What You Need To Know About Aluminum Wrapping


When it is time to update your siding of your home, depending upon the type of siding you are installing, it is often recommended that you have the wood trim around doors, windows, fascia, soffits, etc wrapped with aluminum. This type of wrap is designed to be formed around your trim to take the place of having to paint your wood trim every so often and reduce the amount of time you spend on maintaining the exterior of your home. 


My job during a home inspection is to seek and find any exterior component that is not functioning like it should, is not watertight and is causing damage due to leaks and needs repair. Below are the installation guidelines your aluminum wrapping installer should follow to ensure the longevity and water tightness of the wrapping. When I see these things, I know there is a really good chance the wrapping is functioning like it should: 

1) Avoid wrapping pressure-treated lumber. Aluminum in contact with pressure-treated lumber can deteriorate fast. If it is necessary to wrap treated wood, a protective layer of house wrap should be applied first. 

2) The aluminum should not be installed too tightly. It needs room for expansion and contraction or it will ripple, buckle, or bulge. To help prevent this rippling effect, the installer should also do the following: 

a) Use a thicker and stiffer material. 

b) Hem the wrapping to thicken the edges and stiffen the material. 

c) Drill oversized holes where nails will be placed to allow for expansion and contraction.  

d) Limit face-nailing the wrapping as much as possible by inserting the top of the wrap under the edges of other flashing material. 

3) Where there must be joints, the joints need to be overlapped in the proper direction and overlapped the proper amount to ensure the joints are water tight. At rakes, windows, and doors, the wrapping needs to be installed in pieces from the bottom up with each piece overlapping the other so that water drains from one piece to another. 

4) The wrapping should cover all underlying wood, and caulk should be applied where necessary to prevent water penetration behind the wrapping.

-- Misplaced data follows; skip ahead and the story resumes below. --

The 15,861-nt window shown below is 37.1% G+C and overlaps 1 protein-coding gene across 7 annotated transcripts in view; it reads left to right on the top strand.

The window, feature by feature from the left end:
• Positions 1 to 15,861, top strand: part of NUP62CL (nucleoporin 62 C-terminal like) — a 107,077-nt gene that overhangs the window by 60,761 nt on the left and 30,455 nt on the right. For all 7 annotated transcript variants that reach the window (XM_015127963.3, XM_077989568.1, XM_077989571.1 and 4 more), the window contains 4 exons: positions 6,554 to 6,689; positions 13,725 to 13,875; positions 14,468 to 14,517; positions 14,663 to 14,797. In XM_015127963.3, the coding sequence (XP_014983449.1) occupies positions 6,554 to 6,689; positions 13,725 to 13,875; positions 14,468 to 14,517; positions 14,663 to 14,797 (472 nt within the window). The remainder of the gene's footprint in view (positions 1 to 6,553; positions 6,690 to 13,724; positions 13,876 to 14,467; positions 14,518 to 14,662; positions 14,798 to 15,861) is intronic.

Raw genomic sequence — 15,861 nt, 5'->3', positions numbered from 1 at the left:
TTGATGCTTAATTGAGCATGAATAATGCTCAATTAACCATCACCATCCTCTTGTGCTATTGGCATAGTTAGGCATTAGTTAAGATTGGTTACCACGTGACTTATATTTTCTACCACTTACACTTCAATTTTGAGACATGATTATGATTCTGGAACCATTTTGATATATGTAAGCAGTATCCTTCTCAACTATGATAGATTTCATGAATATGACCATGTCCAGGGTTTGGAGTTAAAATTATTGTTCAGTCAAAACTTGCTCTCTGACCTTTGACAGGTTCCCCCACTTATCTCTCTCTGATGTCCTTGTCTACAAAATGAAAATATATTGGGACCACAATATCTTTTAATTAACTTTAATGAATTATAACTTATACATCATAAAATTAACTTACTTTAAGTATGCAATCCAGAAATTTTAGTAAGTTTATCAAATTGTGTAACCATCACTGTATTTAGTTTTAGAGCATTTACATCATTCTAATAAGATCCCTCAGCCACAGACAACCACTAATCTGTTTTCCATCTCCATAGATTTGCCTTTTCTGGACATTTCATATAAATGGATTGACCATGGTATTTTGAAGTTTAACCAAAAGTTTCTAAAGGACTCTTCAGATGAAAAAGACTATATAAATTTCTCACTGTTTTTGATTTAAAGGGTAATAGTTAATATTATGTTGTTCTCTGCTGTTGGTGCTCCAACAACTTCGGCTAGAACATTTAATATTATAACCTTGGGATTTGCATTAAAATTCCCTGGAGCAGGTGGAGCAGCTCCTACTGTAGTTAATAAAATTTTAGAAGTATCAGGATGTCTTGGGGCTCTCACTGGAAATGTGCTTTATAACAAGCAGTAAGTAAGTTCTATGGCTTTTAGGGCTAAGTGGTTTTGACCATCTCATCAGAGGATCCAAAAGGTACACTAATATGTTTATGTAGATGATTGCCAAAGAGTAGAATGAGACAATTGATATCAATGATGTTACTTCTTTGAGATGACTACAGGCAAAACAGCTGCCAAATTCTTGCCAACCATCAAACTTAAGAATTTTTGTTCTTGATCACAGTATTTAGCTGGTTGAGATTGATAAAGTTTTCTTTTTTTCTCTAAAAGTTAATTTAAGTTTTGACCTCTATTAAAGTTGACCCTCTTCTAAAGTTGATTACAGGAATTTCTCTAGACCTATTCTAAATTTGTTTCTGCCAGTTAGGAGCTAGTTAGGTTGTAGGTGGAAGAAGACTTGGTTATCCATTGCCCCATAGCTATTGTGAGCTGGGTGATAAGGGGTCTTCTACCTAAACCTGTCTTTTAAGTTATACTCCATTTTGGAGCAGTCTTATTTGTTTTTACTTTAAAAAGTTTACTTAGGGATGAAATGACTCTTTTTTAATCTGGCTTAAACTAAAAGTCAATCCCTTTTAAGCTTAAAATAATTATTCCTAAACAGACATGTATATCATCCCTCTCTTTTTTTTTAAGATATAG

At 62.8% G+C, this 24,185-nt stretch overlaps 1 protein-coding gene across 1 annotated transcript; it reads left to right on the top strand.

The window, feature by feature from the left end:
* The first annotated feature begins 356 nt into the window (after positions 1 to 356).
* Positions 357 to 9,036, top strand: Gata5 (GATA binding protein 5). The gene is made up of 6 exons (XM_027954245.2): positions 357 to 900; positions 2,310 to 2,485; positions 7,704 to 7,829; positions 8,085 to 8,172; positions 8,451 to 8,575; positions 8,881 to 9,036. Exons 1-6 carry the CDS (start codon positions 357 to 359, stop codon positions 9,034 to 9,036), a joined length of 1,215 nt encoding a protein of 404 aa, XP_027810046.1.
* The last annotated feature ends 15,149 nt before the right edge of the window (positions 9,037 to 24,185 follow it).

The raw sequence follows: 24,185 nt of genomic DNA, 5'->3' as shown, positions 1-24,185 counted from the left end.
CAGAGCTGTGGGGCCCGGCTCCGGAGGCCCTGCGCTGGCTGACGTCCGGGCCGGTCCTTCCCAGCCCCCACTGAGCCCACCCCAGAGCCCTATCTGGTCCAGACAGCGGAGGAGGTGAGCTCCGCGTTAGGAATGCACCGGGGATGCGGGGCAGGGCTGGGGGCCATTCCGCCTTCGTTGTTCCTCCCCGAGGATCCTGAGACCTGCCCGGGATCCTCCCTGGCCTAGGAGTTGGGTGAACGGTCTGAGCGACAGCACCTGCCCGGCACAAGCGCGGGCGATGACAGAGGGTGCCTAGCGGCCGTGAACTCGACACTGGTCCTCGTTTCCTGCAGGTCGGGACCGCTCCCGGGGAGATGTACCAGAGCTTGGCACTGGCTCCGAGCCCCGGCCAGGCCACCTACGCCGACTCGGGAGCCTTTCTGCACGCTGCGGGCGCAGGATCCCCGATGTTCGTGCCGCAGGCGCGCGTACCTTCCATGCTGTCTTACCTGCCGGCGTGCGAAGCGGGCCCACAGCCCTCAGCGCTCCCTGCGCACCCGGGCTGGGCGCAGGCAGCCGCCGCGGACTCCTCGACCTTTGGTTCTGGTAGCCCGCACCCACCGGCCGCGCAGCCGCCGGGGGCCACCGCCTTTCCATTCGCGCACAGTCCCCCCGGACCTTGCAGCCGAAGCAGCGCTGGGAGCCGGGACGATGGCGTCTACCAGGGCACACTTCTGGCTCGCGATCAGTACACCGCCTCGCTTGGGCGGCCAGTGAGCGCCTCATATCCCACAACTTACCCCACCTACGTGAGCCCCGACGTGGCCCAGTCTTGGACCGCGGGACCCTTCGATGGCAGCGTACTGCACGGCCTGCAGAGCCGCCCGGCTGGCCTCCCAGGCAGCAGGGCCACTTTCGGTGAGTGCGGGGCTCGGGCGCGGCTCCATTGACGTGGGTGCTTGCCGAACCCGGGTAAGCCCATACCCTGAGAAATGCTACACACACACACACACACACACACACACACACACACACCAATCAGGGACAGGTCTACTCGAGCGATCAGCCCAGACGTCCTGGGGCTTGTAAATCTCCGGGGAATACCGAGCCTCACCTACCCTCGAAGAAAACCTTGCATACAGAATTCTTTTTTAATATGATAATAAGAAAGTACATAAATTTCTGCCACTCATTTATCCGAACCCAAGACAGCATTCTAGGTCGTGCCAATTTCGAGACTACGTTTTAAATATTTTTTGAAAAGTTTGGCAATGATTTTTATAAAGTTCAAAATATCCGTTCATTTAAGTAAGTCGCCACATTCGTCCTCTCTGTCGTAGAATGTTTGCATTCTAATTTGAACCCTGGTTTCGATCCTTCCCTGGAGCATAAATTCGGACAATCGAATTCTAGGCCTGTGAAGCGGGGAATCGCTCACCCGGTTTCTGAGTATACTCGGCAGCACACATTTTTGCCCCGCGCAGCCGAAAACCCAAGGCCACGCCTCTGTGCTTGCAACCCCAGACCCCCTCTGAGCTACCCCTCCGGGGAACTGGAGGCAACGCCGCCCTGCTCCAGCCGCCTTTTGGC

5) Wrapping door and window trim: As already stated, the material needs to be installed from the bottom up with each piece overlapping the other so that it drains from one piece to another. 

a) The window sill: The sill is the bottom trim. When forming the material around the sill, the ends will need to be snipped into tabs and secured at these tabs. 

b) The vertical trim: The vertical trim pieces are installed over the tabs of the sill pieces. 

c) The top horizontal trim: The top horizontal trim is installed over the vertical trim and the corners are mitered. 

See diagram below:


        6) The wrap should always be installed over solid wood that is in good condition. If there is any decayed wood, it should be removed and replaced prior to wrapping it. 

The following are a few concerns I am on the search for when inspecting any aluminum wrapping installed on a home. 


We all desire a maintenance free home, and there are various ways to limit the maintenance. Aluminum wrapping your wood trim is one way to do this if of course it is installed correctly. If you are a homeowner thinking about updating your siding with aluminum wrapping make sure your installer understands how to install the material properly. Otherwise you will end up with the many concerns I find during a home inspection. For a complete exterior inspection of your home contact Adam Duncan of Duncan Home Inspection Services, and let me help you identify any potential water penetration concerns.